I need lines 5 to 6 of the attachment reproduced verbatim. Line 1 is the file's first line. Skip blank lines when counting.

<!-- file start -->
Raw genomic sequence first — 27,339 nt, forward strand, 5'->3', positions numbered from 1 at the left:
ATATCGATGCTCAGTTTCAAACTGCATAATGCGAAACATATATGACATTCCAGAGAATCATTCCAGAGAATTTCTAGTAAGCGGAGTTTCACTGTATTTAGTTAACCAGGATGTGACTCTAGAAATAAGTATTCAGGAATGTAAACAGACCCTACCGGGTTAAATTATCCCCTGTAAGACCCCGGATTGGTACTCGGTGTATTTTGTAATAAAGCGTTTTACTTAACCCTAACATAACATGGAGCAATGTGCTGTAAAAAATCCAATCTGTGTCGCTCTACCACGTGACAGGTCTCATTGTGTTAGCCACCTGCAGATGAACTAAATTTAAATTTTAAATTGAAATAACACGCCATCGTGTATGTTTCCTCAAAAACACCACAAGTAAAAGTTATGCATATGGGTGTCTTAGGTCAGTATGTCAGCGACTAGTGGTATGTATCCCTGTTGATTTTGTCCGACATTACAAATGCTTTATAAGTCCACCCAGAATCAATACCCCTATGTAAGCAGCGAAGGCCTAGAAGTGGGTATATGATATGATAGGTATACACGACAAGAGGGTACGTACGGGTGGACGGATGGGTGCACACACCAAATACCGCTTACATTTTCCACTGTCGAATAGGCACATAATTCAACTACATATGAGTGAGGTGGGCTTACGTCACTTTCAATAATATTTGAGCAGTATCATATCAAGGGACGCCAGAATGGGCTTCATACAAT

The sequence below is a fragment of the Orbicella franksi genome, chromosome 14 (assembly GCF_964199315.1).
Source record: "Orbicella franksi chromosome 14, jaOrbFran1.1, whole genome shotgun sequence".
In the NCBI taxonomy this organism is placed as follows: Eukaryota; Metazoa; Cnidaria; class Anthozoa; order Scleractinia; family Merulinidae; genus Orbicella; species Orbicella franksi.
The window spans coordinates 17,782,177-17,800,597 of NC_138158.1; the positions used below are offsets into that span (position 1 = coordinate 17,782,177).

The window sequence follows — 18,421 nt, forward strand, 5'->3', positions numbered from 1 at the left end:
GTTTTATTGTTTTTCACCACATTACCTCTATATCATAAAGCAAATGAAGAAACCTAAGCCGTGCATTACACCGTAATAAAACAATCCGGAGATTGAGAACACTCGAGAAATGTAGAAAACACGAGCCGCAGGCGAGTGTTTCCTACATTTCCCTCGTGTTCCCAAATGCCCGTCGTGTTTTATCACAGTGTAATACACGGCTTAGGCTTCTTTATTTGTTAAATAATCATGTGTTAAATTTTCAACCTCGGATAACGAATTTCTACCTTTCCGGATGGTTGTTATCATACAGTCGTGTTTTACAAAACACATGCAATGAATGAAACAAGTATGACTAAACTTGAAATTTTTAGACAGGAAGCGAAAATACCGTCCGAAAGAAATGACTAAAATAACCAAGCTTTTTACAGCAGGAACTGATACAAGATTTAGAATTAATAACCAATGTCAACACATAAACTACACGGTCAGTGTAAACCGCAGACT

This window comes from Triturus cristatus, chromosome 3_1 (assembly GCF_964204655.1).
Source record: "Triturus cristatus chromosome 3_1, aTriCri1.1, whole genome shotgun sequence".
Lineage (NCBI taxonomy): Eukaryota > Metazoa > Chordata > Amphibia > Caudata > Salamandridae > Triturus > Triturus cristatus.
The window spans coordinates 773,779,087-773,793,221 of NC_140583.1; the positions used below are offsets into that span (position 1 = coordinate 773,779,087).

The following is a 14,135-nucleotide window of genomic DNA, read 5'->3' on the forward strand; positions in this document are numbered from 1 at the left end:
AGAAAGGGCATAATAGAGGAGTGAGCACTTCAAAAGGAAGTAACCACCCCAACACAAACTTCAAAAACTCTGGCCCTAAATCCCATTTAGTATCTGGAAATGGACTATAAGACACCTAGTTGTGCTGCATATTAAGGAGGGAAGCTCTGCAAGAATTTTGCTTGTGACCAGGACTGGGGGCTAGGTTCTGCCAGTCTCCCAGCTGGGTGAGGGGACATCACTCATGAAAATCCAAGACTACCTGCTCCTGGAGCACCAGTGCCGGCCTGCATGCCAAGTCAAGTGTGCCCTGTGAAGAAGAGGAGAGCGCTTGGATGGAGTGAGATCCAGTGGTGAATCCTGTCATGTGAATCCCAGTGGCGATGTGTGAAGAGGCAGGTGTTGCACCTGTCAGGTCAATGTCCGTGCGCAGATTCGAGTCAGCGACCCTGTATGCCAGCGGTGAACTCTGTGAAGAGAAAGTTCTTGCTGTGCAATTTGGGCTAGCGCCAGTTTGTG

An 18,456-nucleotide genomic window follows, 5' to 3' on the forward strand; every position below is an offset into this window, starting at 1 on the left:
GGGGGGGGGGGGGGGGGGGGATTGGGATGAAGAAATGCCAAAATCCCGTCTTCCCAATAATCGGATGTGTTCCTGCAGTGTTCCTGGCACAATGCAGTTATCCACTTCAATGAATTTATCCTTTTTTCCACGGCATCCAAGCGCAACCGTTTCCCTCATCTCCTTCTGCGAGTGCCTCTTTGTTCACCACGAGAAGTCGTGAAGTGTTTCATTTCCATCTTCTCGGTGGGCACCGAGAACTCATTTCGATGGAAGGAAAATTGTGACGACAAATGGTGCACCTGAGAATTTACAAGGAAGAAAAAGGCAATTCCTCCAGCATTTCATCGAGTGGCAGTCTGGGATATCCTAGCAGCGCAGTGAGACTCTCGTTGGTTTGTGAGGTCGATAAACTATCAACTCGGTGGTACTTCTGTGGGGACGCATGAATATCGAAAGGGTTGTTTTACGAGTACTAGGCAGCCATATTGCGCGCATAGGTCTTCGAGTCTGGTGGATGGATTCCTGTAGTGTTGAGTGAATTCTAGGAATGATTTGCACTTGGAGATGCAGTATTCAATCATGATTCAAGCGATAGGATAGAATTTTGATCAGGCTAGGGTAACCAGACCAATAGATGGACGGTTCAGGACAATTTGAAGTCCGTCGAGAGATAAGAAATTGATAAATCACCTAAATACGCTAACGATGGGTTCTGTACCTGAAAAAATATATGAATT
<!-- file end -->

In the NCBI taxonomy this organism is placed as follows: Eukaryota; Metazoa; Cnidaria; class Anthozoa; order Scleractinia; family Merulinidae; genus Orbicella; species Orbicella franksi.
The window spans coordinates 17,782,177-17,800,597 of NC_138158.1; the positions used below are offsets into that span (position 1 = coordinate 17,782,177).